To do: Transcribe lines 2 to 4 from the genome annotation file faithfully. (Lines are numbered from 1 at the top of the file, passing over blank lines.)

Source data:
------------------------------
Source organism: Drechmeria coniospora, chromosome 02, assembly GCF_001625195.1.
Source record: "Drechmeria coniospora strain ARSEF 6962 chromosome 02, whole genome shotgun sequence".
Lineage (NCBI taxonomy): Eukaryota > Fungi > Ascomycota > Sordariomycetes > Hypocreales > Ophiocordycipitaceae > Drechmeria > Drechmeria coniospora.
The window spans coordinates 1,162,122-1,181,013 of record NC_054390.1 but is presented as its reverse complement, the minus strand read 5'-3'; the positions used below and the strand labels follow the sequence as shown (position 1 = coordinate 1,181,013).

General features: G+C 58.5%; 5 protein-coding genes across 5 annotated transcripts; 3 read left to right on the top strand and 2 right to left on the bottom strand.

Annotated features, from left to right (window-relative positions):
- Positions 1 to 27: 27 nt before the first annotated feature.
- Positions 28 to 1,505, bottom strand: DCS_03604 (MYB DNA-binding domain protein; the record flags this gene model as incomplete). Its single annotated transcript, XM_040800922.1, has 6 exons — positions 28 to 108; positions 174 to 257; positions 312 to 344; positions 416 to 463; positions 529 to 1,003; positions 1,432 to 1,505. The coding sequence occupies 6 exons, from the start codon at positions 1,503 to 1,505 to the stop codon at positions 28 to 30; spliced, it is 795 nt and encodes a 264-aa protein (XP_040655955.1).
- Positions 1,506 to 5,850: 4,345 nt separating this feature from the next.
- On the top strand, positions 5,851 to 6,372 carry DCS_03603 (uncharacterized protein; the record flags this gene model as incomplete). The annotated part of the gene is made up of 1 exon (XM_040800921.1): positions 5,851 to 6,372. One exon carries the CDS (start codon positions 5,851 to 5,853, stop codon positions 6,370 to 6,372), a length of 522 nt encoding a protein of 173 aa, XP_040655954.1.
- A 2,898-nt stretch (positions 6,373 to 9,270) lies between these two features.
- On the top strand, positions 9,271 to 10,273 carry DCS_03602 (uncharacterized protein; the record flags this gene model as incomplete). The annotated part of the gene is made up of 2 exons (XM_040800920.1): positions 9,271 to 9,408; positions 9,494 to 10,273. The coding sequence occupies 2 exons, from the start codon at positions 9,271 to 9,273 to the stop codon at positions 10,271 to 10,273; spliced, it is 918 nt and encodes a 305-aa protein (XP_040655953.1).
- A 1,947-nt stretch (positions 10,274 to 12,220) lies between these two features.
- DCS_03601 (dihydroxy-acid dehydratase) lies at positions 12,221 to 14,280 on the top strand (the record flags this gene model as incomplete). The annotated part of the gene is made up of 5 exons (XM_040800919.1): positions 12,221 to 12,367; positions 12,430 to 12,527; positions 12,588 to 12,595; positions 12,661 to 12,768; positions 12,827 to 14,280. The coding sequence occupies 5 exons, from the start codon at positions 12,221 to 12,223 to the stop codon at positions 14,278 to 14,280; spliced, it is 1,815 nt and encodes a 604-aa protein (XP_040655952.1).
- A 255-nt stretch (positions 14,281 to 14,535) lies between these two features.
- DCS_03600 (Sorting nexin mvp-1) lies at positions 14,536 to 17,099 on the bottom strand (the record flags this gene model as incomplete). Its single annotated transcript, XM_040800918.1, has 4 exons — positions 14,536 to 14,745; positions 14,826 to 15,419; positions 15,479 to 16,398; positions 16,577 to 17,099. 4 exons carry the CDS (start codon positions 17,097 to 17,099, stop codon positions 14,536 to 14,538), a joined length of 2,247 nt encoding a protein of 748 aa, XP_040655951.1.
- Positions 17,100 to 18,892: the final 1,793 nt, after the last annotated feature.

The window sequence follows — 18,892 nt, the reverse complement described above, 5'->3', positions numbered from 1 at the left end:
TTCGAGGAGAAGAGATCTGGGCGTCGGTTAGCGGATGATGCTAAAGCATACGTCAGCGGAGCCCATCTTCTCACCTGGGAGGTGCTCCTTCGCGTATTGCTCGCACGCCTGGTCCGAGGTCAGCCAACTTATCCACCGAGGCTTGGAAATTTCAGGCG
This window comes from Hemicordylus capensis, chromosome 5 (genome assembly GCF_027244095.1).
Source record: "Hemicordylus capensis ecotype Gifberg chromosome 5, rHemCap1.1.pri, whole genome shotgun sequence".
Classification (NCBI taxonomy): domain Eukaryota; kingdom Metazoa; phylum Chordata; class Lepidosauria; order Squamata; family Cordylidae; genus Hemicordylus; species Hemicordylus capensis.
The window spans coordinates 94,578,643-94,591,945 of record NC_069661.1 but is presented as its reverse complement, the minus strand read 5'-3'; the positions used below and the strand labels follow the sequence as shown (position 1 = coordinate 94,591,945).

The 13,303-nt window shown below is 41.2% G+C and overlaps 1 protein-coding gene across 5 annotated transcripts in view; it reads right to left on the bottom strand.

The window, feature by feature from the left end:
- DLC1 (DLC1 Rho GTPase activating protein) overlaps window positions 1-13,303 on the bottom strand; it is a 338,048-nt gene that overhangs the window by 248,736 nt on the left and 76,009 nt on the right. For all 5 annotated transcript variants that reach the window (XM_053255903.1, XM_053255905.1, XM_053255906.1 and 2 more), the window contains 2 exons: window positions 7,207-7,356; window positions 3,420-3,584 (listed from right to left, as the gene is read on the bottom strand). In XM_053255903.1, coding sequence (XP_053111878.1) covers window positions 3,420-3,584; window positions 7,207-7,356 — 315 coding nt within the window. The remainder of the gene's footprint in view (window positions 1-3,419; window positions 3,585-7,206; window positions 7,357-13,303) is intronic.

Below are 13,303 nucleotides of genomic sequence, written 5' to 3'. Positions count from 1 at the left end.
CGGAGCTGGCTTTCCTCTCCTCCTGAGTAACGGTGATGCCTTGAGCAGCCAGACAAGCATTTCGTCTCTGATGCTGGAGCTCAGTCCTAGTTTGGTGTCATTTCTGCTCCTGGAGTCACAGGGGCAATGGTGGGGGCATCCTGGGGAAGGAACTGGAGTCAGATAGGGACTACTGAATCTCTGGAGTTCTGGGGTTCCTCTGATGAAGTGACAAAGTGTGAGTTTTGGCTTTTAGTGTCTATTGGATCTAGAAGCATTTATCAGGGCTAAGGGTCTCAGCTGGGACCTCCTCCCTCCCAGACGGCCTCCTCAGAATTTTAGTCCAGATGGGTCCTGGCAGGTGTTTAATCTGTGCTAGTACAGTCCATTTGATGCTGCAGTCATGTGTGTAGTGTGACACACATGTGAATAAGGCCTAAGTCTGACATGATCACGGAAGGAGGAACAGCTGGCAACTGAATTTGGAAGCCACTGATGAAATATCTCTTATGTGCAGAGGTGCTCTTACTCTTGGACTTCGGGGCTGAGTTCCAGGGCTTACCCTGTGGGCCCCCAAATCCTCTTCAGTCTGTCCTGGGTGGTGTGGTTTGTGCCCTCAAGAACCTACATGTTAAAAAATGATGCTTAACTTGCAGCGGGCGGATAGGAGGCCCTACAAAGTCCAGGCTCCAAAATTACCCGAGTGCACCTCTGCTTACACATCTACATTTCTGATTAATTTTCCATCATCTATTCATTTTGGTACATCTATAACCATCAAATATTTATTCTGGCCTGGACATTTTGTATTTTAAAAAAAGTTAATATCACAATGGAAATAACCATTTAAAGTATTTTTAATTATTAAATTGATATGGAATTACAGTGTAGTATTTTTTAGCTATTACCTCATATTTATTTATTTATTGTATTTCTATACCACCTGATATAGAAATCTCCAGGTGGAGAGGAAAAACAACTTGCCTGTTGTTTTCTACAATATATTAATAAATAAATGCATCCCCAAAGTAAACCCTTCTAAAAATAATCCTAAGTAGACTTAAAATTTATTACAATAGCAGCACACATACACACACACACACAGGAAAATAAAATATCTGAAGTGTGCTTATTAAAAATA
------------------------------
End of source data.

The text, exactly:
Source record: "Drechmeria coniospora strain ARSEF 6962 chromosome 02, whole genome shotgun sequence".
Lineage (NCBI taxonomy): Eukaryota > Fungi > Ascomycota > Sordariomycetes > Hypocreales > Ophiocordycipitaceae > Drechmeria > Drechmeria coniospora.
The window spans coordinates 1,162,122-1,181,013 of record NC_054390.1 but is presented as its reverse complement, the minus strand read 5'-3'; the positions used below and the strand labels follow the sequence as shown (position 1 = coordinate 1,181,013).